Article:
A BIG year and another one about to start!
I think of the New Year as beginning in September. It’s my mindset. I taught school for ten years. Every fall I get swoony over school supplies and feel wistful when I see nervous kids in crisp clothes at bus stops. It is the time of new things and beginnings—empty notebooks, sharpened pencils—fresh starts.
We just wrapped up a REALLY BIG YEAR—for the film and for us personally. (The two truly are one in the same.) And we are about to start another really big year for us and the project.
I am feeling reflective and grateful for our good fortune, past and present, and wanted to share it with you, our supporters— our foundation.
Here is a quick bullet-pointed timeline of the past 12 months:
SEPTEMBER 2012: Scott and I decide we would finish this film NO MATTER WHAT. It is too important a story and too important to us.
OCTOBER 2012: We cut a new fundraising trailer and apply for a Sundance Institute grant.
NOVEMBER 2012: We launch our successful Kickstarter that had 333 backers and ended at over $36,000—more than we asked for or thought possible. We now know FOR SURE it is not just us and our mothers that want to see this film get made!
DECEMBER 2012: We have two screenings at our home, The Youngstown Cultural Arts Center. We invited a panel of folks who have worked with women’s issues, human rights, global development and Nepal.
From Left to Right: Gretchen Berger, (Talented filmmaker and mediator) , Jane Barry (Linksbridge—a human right’s worker advocate) , Katrin Wilde (The Channel Foundation—provides funding for international women’s empowerment initiatives), Ada Williams-Prince (OneAmerica) and Shraddha Rimal (our awesome assistant editor who was raised in Nepal).
The post-screening discussion went deep quickly. Our Nepali friends from Himalayan Dog Chew, a Nepali-owned dog food company in Mukilteo, shared their personal stories about growing up in Nepal and how Shanta’s experience was very familiar. Then they pledged $5,000 to the project! I almost fainted. We were so high afterwards. Thank you, Sujan Shrestha & friends.
Then…we get the Sundance grant! I literally pinched myself when I got the good news. The institute gives us some funds. They also become mentors for us. We get to call them for advice. We get to call people at Sundance for advice. We can’t sleep because we are so excited.
JANUARY 2013: We prepare our return to Nepal to do our final filming. Kristin, our “Documentary Doula” joins the team to keep us organized and healthy. I don’t know how we ever did any of this without her.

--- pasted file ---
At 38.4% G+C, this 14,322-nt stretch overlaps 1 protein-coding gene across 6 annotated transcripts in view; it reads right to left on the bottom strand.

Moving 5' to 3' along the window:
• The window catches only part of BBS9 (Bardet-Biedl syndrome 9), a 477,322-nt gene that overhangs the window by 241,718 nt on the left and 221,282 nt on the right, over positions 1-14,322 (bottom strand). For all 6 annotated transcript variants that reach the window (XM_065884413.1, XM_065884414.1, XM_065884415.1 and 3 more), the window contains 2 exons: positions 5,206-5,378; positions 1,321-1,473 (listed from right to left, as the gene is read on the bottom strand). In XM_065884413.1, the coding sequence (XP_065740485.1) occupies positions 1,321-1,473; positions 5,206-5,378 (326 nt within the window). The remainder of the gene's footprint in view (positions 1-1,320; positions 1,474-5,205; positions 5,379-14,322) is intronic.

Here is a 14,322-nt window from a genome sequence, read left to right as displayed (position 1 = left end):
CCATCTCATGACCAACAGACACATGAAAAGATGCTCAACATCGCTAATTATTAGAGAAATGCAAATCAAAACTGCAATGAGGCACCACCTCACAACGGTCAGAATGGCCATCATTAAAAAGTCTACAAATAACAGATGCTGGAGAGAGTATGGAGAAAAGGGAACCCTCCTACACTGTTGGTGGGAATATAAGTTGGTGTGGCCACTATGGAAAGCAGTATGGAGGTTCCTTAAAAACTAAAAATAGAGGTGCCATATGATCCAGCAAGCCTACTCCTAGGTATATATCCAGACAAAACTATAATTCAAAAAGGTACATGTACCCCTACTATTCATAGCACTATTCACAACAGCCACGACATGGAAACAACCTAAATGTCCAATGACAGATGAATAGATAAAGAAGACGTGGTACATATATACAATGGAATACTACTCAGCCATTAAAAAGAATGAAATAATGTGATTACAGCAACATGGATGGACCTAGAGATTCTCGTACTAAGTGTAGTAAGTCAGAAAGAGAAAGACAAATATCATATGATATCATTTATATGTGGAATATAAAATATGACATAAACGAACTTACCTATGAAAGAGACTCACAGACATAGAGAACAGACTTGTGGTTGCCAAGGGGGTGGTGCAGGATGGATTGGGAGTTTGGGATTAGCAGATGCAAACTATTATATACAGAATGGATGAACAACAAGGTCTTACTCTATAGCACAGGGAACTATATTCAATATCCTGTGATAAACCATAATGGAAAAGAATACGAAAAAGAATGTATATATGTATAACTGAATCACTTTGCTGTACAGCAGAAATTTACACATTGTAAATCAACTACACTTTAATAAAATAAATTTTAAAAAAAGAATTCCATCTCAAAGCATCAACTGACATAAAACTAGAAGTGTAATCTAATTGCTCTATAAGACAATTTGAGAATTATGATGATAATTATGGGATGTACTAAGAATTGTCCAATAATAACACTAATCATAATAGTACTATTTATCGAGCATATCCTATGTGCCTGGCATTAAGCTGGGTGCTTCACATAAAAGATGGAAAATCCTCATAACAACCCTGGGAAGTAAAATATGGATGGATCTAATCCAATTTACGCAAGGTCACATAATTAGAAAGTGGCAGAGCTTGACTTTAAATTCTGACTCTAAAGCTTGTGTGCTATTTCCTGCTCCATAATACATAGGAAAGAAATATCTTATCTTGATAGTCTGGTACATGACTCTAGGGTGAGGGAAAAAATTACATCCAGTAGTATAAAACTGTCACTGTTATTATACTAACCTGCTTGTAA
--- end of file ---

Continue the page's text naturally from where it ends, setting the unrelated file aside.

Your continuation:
FEBRUARY/MARCH 2013: We go to Nepal and have a wildly successful production trip. We returned to Shanta’s village with Ramyata Limbu, our co-director, and Shailendra Karki, an amazingly sweet guy and talented Nepali cinematographer. I am still in awe of how everything came together so smoothly—even the solar powering system Scott ‘built’ over the internet, worked perfectly! We made a great a team. The Darnals were so lovely and welcoming. We got amazing footage. None of us got sick (well, a little here and there, but nothing serious).
We had nightly meetings in the village in our production tent. We always vowed to make them short because we were bone-tired, but we always had so much to talk about.
Shanta’s Mom, Dad and his new baby from his second wife. Her name is Anugra.
APRIL 2013: We begin having the footage translated. This is a $BIG project and will continue on into the fall.
MAY/JUNE 2013: The film essentially is put on hold. Our dear friend, Aubrey, who had been battling cancer since 2009, was getting sicker and sicker. These months were spent helping her die with as much love and comfort as possible, and helping her husband and family cope. It was one of the hardest, biggest and in many ways most beautiful things we have ever experienced. Aubrey was just 31. She was amazing—one of those people that everyone loves immediately. She believed in us as filmmakers and, from the very beginning, believed in this project. We miss her terribly.
Here is our community of friends from Youngstown Artist Housing, where we live, saying ‘goodby’e and ‘we love you’ to Aubrey.
What a blessing it is to have dear friends to mourn with.
JULY 2013: Getting back on our feet! Returning to the film feels so good. It brings ‘normalcy’ and purpose to such a strange, hard time. We cut another new trailer.